We present a new existence result for a second-order nonlinear ordinary differential equation with a three-point boundary value problem when the linear part is noninvertible.
MSC: 34B10, 34B15.
Keywords:nonlinear ordinary differential equation; three-point boundary value problem; problem at resonance; existence of solution
The study of multi-point boundary value problems for linear second-order ordinary differential equations goes back to the method of separation of variables . Also, some questions in the theory of elastic stability are related to multi-point problems . In 1987, Il’in and Moiseev [3,4] studied some nonlocal boundary value problems. Then, for example, Gupta  considered a three-point nonlinear boundary value problem. For some recent works on nonlocal boundary value problems, we refer, for example, to [6-15] and references therein.
Here we study the following nonlinear ordinary differential equation of second order subject to the three-point boundary condition:
where , is a continuous function and .
In this paper we consider the resonance case to obtain a new existence result. Although this situation has already been considered in the literature , we point out that our approach and methodology is different.
2 Linear problem
Consider the linear second-order three-point boundary value problem
for a given function .
The general solution is
with , arbitrary constants.
From , we get . From the second boundary condition, we have
2.1 Nonresonance case
If , then
and the linear problem (2) has a unique solution for any . In this case, we say that (2) is a nonresonant problem since the homogeneous problem has only the trivial solution as a solution, i.e., when , and . Note that the solution is given by
2.2 Resonance case
If , then (3) is solvable if and only if
and then (2) has a solution if and only if (5) holds. In such a case, (2) has an infinite number of solutions given by
In particular ct, is a solution of the homogeneous linear equation
satisfying the boundary conditions
We now use that to get
Hence the solution of (2) is given, implicitly, as
We note that and for every .
3 Nonlinear problem
Defining the operators:
the nonlinear problem is equivalent to
We note that (6) can be written as
and the nonlinear problem (1) as
This suggests to introduce the new function . To find a solution u, we have to find v and .
For every constant , we solve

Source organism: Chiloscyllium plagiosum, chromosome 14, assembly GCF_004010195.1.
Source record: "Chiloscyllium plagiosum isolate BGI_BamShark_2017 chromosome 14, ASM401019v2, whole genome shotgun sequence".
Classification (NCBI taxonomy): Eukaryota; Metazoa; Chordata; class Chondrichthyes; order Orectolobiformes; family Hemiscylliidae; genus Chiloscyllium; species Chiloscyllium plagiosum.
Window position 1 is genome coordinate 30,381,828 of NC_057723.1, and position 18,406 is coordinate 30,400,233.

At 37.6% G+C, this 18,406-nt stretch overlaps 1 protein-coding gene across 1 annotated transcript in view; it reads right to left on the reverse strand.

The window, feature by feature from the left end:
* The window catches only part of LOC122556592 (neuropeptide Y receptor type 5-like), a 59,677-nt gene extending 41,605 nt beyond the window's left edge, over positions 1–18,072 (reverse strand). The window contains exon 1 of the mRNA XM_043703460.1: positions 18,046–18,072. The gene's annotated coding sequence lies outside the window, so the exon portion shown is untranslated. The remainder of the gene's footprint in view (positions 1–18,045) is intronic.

and let be the set of solutions of (7). This set may be empty (no solution), a singleton (unique solution) or with more than one element (multiple solutions). For every , we consider
If , then is a solution of the nonlinear problem (1). We then look for fixed points of the map
For fixed, we try to solve the integral equation (7).
Assume that there exist and such that
for every , .
For , define as
Thus, a solution of (7) is precisely a fixed point of . Note that is a compact operator. For , let .
For , if we have
Hence there exist constants , such that
for any and solution of . This implies that v is bounded independently of , and hence by Schaefer’s fixed point theorem (Theorem 4.3.2 of ), has at least a fixed point, i.e., for given c, equation (7) is solvable.
Now suppose f is Lipschitz continuous.
Then there exists such that
for every and .
Then, for , we have
Thus, for small, equation (7) has a unique solution in view of the classical Banach contraction fixed point theorem.
Now, under conditions (8) and (10), set
where is the unique solution of (7), and as a consequence of the contraction principle, this map is continuous.
Define the map
If there exists such that , then for that c we have , and the function
is such that , and therefore is a solution of the original nonlinear problem (1).
Now, assume that
uniformly on .
Then the growth of is sublinear in view of estimate (9). However, c growths linearly. Hence the norm of the function
growths asymptotically as c.
This implies that , and there exists with .
We have the following result.
Theorem 3.1Suppose thatfsatisfies the growth conditions (8) and (10). If (11) holds, then (1) is solvable forlsufficiently small.
Note that condition (11) is crucial since for and, in view of (5), the problem (1) may have no solution.
The author declares that he has no competing interests.
This research has been partially supported by Ministerio de Economía y Competitividad (Spain), project MTM2010-15314, and co-financed by the European Community fund FEDER. The author is thankful to the referees for their useful suggestions.
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